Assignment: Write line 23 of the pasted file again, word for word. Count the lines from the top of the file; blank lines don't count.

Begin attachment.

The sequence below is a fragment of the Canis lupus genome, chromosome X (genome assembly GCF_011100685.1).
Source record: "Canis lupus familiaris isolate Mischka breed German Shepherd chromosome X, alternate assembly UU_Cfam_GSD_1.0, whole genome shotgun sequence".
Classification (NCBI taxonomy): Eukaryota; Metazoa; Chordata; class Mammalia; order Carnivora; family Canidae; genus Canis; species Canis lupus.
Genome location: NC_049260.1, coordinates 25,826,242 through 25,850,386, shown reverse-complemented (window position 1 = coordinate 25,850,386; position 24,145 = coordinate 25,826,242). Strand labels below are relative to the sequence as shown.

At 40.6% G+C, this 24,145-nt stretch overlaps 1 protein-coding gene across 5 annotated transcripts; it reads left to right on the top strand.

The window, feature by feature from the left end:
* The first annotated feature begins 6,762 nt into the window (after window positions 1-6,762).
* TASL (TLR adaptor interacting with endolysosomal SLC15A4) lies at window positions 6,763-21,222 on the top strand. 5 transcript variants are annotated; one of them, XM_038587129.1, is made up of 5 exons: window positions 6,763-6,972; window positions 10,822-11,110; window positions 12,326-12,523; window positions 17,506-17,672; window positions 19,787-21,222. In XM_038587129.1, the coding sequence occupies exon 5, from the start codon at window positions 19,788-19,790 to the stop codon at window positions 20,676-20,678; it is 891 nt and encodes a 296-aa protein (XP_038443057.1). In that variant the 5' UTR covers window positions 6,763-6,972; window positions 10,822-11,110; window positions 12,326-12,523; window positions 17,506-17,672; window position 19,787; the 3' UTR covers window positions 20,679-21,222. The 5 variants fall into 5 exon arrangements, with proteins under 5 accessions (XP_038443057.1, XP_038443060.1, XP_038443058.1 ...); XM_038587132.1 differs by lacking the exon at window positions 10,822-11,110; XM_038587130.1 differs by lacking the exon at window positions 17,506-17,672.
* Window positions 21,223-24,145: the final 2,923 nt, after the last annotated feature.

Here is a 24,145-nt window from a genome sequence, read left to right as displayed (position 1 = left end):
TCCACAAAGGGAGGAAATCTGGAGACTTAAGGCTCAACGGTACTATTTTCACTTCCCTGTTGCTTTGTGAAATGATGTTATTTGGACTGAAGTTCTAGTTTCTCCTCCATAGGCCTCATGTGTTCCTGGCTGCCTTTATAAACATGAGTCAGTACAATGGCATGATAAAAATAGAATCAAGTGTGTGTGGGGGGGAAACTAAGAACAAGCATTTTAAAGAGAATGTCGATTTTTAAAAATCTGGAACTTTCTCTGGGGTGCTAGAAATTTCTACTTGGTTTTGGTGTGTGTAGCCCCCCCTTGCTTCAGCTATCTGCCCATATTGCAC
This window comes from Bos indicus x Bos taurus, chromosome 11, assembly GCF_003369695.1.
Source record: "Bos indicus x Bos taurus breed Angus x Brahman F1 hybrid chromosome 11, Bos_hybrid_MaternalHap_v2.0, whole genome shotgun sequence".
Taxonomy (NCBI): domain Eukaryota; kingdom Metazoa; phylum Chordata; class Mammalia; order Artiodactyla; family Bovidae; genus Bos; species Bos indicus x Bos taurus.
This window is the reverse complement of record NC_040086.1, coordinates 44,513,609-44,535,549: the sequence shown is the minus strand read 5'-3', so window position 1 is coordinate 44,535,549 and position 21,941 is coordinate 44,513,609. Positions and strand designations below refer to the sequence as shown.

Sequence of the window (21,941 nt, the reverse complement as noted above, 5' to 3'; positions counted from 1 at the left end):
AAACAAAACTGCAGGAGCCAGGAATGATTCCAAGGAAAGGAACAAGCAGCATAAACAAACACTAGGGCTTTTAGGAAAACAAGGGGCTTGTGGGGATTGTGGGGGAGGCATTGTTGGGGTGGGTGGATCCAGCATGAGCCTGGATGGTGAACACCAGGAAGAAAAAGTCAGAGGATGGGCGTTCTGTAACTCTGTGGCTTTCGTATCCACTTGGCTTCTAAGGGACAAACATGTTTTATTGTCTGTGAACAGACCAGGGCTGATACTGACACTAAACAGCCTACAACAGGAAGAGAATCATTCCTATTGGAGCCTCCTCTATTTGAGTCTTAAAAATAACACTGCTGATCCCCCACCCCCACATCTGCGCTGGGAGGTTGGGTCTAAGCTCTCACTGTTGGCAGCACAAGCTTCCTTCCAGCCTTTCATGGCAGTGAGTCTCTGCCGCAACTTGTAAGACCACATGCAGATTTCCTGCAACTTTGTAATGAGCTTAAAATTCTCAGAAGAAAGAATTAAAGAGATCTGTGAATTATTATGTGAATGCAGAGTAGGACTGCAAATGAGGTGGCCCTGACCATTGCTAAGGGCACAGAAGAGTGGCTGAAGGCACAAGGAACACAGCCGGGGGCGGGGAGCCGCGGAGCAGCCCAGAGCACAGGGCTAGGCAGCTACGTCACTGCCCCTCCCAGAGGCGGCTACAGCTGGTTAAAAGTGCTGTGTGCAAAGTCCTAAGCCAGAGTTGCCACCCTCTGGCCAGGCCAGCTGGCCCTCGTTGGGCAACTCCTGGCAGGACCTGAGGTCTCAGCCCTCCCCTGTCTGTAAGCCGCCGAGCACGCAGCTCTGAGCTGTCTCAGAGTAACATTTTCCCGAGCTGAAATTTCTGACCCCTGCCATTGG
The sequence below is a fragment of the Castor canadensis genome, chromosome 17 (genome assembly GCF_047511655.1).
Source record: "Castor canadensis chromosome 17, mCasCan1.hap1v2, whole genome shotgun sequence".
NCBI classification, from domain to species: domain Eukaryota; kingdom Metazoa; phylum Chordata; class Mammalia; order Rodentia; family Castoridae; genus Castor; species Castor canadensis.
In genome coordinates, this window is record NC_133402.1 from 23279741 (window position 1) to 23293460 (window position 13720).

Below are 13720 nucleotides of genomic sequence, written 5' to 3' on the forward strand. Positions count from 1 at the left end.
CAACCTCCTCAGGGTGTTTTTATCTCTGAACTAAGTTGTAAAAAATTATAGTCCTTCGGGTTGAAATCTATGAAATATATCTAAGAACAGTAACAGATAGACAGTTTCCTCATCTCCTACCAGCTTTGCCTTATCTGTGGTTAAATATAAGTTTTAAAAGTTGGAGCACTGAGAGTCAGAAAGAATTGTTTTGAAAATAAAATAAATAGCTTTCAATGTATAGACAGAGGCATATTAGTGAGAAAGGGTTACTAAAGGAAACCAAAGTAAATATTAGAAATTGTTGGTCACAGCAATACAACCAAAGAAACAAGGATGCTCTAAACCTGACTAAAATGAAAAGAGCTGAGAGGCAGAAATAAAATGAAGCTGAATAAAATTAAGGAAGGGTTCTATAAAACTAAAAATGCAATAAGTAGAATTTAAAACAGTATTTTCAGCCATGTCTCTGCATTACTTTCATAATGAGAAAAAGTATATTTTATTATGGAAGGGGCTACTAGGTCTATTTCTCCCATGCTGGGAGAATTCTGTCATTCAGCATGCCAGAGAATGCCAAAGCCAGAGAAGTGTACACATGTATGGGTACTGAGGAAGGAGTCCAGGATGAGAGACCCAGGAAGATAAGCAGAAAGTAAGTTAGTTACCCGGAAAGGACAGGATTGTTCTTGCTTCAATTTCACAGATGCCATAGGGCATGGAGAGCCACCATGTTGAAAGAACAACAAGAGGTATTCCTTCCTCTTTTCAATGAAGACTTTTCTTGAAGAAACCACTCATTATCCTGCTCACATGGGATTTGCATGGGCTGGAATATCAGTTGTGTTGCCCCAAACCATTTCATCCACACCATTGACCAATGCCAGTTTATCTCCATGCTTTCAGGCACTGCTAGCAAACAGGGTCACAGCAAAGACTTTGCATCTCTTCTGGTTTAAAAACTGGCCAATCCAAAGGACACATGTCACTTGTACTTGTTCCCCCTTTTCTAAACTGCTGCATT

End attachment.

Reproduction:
CAACCTCCTCAGGGTGTTTTTATCTCTGAACTAAGTTGTAAAAAATTATAGTCCTTCGGGTTGAAATCTATGAAATATATCTAAGAACAGTAACAGATAGACAGTTTCCTCATCTCCTACCAGCTTTGCCTTATCTGTGGTTAAATATAAGTTTTAAAAGTTGGAGCACTGAGAGTCAGAAAGAATTGTTTTGAAAATAAAATAAATAGCTTTCAATGTATAGACAGAGGCATATTAGTGAGAAAGGGTTACTAAAGGAAACCAAAGTAAATATTAGAAATTGTTGGTCACAGCAATACAACCAAAGAAACAAGGATGCTCTAAACCTGACTAAAATGAAAAGAGCTGAGAGGCAGAAATAAAATGAAGCTGAATAAAATTAAGGAAGGGTTCTATAAAACTAAAAATGCAATAAGTAGAATTTAAAACAGTATTTTCAGCCATGTCTCTGCATTACTTTCATAATGAGAAAAAGTATATTTTATTATGGAAGGGGCTACTAGGTCTATTTCTCCCATGCTGGGAGAATTCTGTCATTCAGCATGCCAGAGAATGCCAAAGCCAGAGAAGTGTACACATGTATGGGTACTGAGGAAGGAGTCCAGGATGAGAGACCCAGGAAGATAAGCAGAAAGTAAGTTAGTTACCCGGAAAGGACAGGATTGTTCTTGCTTCAATTTCACAGATGCCATAGGGCATGGAGAGCCACCATGTTGAAAGAACAACAAGAGGTATTCCTTCCTCTTTTCAATGAAGACTTTTCTTGAAGAAACCACTCATTATCCTGCTCACATGGGATTTGCATGGGCTGGAATATCAGTTGTGTTGCCCCAAACCATTTCATCCACACCATTGACCAATGCCAGTTTATCTCCATGCTTTCAGGCACTGCTAGCAAACAGGGTCACAGCAAAGACTTTGCATCTCTTCTGGTTTAAAAACTGGCCAATCCAAAGGACACATGTCACTTGTACTTGTTCCCCCTTTTCTAAACTGCTGCATT